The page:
A Burning Thing

On the outside, they call it lies, damned lies, and statistics.

Here in the Gutter, we call that a Wednesday night. Its also, coincidentally, how legends are born...

A Burning Thing by Mel Clayton

All of us think we have our Anna stories. I got Slice’s by a roaring fire in a dark bar. Deer antler chandlers. A large painting of red horses at the entrance. Either Wyoming or Montana. Slice leans back with a cigar and says, “She’d ride that fat hairy fuck every night.” He flicks ash onto the floor, takes a sip of whiskey. “From some shanty town. Tony was Angel’s driver at the time. Said Angel gave the family around two hundred bucks to take her off their hands but that was charity. He didn’t have to pay a cent and they knew it. She was gone either way.”

“What she look like?”

“Long dark hair. Petite. Big set of tits. Decent ass. Green incomparable eyes.”

“Incomparable?  Where’d you hear that word?”

“Read it on a bathroom wall. Only it was incomparable cock.”

“When did you meet her?” I’d heard other descriptions of Anna. Some said she was tall. Some said she was blonde. All scuttlebutt. I was hoping for something reliable.

“Oh I never saw Anna. I got most of my info from Diamond. Back when he could still talk right.”

“Hard to square details blinded by lust. Why’s he out to kill her?”

“You don’t know? Diamond, his job was to guard the bedroom door. Watch her undress. Check her for weapons. Watch her climb on top of Angel and grind away. Angel, he took a lot of Viagra so this would go on until he was bored. I don’t know what went through Diamond’s mind during the sexcapades, but I can probably guess. Tinker, from Philly, said he got it from Miguel who says Diamond confided to him that he fell for her. Felt sorry for her ’cause she was like a beautiful bird being plucked away, molested and beat. Forced to do humiliating things to arouse Angel.”

“Whole sympathy bit don’t sound like Diamond.”

“Yeah. He was different then. He got it in his mind to save her. Anna planted the seed. The night of the shootout in Juarez, the night Diamond gutted Angel, they fled through the dessert home free. That’s when she stabbed him in the throat and took off. Broke the bastard’s heart. But him gutting Angel put him in good with Herbert once he took over.”

Then there was Mint Jackson who told me about a time in Arizona when they found her apartment, convinced they had her. Only it was rigged with some kind of contraption where a bowling ball drops on a scale that bumps a switch that pulls a string that lights a match that ignites and burns a silver strip that burns a ball of paper that lights a fuse that sets off a line of sparklers. Fucker was so busy following the chain of events, he didn’t realize he’d been shot from the right by a mechanism with a string on the trigger until he was on the floor, bleeding all over the place. Some real Home Alone shit. Mickey says it’s all bullshit. That Mint and Diamond never came close to finding Anna. But Mickey calls bullshit on every story.

Three years later, I’m standing outside this soggy air conditioned neon nightmare in Florida, smoking a joint, thinking over the tall tales and asking myself the meaning of life; more specifically why I waste my time going state to state with a mute Mr. Potato head like Diamond Danny. Meanwhile he’s out buying pork rinds and pop. 

In Florida you expect to be chased back inside by mosquitos, or at the least humidity. Not by a murdered-out Camaro SS. It’s parked by the dumpsters. I notice it once I hear the engine race and the tires start squalling. Panic sets in about the time I realize the Camaro is gunning right for me, and like a cat caught in a rainstorm I don’t know which way to go, and race into the hotel room just as the car splinters the doorframe.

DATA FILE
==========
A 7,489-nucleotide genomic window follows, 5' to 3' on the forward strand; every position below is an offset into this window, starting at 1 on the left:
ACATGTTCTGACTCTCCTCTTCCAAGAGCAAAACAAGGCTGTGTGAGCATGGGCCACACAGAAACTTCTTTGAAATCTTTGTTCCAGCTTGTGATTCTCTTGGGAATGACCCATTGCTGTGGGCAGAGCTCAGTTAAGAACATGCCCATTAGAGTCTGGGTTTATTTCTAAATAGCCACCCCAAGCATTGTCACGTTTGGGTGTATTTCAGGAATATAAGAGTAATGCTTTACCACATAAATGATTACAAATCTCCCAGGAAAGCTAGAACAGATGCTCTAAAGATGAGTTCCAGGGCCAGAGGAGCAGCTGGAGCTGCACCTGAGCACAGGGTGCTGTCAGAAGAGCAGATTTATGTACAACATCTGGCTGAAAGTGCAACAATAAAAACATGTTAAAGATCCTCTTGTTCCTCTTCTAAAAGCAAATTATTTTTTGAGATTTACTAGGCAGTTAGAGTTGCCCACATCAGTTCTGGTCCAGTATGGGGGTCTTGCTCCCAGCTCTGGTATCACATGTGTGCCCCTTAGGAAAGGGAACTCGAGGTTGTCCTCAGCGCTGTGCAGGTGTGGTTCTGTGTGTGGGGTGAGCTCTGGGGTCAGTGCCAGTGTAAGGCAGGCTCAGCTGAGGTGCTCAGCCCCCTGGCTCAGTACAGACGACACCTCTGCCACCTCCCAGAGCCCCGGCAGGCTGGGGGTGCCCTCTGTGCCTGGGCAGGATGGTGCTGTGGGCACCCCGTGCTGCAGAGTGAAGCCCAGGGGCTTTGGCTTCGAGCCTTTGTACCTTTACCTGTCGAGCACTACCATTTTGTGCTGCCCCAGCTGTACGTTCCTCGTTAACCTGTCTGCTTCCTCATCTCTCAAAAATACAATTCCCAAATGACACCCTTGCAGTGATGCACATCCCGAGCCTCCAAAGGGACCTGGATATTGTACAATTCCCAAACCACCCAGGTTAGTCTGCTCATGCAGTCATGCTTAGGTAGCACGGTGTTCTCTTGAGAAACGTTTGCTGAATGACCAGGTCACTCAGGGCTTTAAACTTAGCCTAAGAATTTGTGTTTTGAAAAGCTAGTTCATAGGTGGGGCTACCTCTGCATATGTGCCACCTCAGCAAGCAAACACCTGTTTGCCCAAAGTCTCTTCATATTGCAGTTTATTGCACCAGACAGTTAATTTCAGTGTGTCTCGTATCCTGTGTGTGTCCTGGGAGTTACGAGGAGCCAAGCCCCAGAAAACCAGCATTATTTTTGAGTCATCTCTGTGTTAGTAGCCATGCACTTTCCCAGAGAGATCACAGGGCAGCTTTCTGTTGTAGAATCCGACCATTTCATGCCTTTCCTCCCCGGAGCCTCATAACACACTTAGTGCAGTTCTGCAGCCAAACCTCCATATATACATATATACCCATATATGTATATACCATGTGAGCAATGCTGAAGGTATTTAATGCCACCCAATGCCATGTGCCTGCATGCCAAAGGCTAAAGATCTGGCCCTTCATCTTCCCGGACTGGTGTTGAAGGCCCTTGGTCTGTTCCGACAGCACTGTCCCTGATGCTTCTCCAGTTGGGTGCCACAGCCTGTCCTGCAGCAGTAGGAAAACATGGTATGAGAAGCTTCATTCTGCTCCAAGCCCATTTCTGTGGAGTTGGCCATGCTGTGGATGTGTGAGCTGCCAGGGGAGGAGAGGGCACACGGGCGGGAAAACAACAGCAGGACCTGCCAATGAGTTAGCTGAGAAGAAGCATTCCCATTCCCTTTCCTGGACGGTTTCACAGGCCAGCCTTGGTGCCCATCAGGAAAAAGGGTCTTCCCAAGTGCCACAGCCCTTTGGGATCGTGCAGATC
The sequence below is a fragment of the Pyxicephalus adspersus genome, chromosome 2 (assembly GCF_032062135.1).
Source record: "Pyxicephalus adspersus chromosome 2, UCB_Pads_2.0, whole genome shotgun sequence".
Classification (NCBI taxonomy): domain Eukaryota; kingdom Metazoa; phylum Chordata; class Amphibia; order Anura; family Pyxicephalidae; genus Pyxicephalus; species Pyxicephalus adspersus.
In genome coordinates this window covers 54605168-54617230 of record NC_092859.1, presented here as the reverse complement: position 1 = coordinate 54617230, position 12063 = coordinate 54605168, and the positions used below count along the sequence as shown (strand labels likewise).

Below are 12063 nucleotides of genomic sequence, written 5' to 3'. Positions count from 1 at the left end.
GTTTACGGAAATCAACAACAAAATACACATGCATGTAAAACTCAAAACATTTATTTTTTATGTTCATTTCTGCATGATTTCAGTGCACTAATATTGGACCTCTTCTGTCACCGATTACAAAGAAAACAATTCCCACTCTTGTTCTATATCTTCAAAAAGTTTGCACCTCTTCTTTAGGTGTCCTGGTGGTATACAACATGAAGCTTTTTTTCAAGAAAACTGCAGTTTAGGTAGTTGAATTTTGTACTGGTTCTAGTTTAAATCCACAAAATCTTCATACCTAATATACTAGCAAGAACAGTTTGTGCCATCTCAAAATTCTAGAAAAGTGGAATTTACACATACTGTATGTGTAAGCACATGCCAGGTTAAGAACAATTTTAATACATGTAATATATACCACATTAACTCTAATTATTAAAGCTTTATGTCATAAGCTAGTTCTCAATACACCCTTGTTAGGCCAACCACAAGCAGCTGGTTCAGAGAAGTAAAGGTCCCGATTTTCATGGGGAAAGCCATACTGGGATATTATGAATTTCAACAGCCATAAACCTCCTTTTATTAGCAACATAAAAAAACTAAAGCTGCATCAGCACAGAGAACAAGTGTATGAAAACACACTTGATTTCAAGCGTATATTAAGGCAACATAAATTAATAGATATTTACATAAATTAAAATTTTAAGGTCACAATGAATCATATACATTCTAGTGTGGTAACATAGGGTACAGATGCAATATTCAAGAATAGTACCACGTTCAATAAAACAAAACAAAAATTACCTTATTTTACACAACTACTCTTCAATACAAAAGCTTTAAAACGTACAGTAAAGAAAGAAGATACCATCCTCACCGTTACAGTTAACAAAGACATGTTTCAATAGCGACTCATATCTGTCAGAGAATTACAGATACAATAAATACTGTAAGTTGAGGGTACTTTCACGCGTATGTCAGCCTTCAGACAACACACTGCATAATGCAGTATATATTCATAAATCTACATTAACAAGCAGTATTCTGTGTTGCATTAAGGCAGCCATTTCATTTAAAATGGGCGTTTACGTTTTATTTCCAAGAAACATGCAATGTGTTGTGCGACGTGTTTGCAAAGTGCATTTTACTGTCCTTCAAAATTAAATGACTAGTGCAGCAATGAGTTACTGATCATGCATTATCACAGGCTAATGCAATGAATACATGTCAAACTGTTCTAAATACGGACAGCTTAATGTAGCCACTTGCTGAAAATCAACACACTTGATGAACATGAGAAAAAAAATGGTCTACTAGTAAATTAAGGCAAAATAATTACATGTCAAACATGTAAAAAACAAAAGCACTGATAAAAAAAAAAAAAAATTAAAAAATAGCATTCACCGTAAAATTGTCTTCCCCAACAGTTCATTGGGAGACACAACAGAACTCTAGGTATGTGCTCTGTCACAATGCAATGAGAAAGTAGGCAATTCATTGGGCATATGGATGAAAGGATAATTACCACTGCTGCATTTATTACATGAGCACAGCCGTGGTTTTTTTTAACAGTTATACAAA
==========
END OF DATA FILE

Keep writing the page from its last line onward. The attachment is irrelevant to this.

I’m sprinting for my gun in the closet when a woman yells, “Hey! Fuckface!”

I wouldn’t normally assume “fuckface” was in reference to myself, but I was pretty sure she meant me. She’s standing there, long lavender hair, holding a pump-action shotgun under what I’d call average tits at best. I put my hands up like they do in cop shows and there was an urge to say something, beg for my life maybe, but instead I slide to the floor, breathless mouth open, while she blows a hole in the mattress sending decades of bedbugs to dust.

She throws something onto the bed that burst into flames. She says, “Tell Danny I said Tag you’re it motherfucker.”

I stutter the words, “Who-who-who should I say is calling?”

She smiles. Says, “I’m going to like you.” Then blasts the television off the dresser, yells at a neighbor to mind her own fucking business and jumps back into the Camaro.

After I regain mobility, I fumble around in the closet for my gun. Smoke fills the room and within minutes the walls, my luggage, the curtains are all licked with flame. By the time I reach the door the sprinklers are on, the alarms blaring and the Camaro is peeling out of the driveway heading for the interstate. 

Danny pulls in and I’m standing in the middle of the parking lot, soaking wet, holding a gun. Smoke billowing out of our room. He slams on the brakes. Stares at me through mirrored sunglasses then starts pounding the steering wheel, the dash, the ceiling. Though I can’t hear him, I know he’s using what vocal capacity he has to scream profanities.

All I can think is what the boys will say when I tell them and how I think I’m in love. Mickey will say the whole thing is bullshit.

Mel Clayton is a graduate of the University of North Carolina at Wilmington. She is a North Carolina native but has lived in Arizona and Texas. Her most recent story, “Hard Concession," is online now at Shotgun Honey. You can find more on her writings and links at www.melclayton.wordpress.com